Although India’s Prime Minister Narendra Modi’s demonetization has created quite a lot of hustle in everyone’s life, leading IT company TCS had a great back-up plan to help their banking customers comply with the announcement. On November 8, 2016 executives at TCS got on a conference call to discuss on the same.
Ravi Viswanathan, president of TCS, Growth Markets business, said,
'The first thing we did was to make a list of the top-five priorities that had to go into work right away. Then we had to put some work we were doing with the banks on hold, to make everyone focus on changing the back-end systems to put in things like withdrawal limits.”
Changes such as putting in withdrawal limit required only minimal efforts if it needs to be modified as it was configurable. But policies such as the marriage withdrawal limit required more efforts as the changes were not configurable.
TCS also had to reconfigure the machines carried by banking correspondents, who work in remote villages with no permanent bank branches.
The company is also working with some clients to ease the pain of their customers standing in long queues to withdraw money. TCS brought in almost 100 additional employees into its banking projects to help implement the changes. It also redirected its existing banking employees who were working on less important projects to focus on the amendment which is the need of the hour.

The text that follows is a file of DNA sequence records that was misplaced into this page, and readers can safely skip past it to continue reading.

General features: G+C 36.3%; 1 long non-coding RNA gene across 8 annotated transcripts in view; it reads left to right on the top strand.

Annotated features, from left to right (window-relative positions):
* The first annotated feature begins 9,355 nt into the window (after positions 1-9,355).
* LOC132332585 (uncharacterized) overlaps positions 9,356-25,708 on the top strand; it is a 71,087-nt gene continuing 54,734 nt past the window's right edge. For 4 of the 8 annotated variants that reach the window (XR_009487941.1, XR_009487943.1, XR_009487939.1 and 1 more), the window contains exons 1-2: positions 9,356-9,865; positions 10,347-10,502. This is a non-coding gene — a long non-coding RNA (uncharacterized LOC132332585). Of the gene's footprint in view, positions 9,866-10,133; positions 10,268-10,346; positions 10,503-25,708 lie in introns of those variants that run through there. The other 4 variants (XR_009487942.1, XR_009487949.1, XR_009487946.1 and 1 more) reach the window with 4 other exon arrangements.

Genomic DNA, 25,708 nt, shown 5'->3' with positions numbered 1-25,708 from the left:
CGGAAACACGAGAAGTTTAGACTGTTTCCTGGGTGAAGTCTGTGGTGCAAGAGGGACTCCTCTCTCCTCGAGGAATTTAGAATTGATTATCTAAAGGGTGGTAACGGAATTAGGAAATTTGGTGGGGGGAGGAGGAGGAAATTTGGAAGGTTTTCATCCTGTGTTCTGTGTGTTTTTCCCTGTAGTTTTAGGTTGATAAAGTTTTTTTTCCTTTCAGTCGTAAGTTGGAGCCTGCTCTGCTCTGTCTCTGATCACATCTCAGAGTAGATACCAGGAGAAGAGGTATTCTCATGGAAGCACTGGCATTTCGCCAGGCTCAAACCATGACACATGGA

The company had clocked 1,000 person days of work in just the first 10-15 days since demonetisation was announced. But TCS is not alone in needing extra help to overcome this currency crunch. Bank employees have worked late nights and on weekends and, in some cases, retired workers have been brought back to manage the rush of work.
Going a step ahead, TCS also created a mobile app that pulled in the data from the core-banking systems helping the bank heads to understand the cash in and out flow of their accounts.
For this Viswanathan commented,
'Now they can see on an hourly, daily basis exactly what is happening with the money in their system. We could have done physical reports, but we thought we should make this digital. The digital platform took about a week to create, post demonetisation".
Various experts on IT systems at banks feel managing the back ends at banks is crucial in the current scenario.
Sanchit Vir Gogia, CEO of IT consultancy Greyhound Research said,
'No bank could have been prepared for this. And, unlike foreign banks, banks in India are yet to adopt a high level of automation. Some of the smaller banks do not have very sophisticated online banking systems. Even depositing notes in ATMs is a concern because the machines are old and there are concerns about security.”
With digitization spreading its tentacles across various domains, banking sector won’t be left behind. And TCS is all set to boost banks’ digital capabilities by adding functionality and creating an infrastructure to meet the demands that will follow.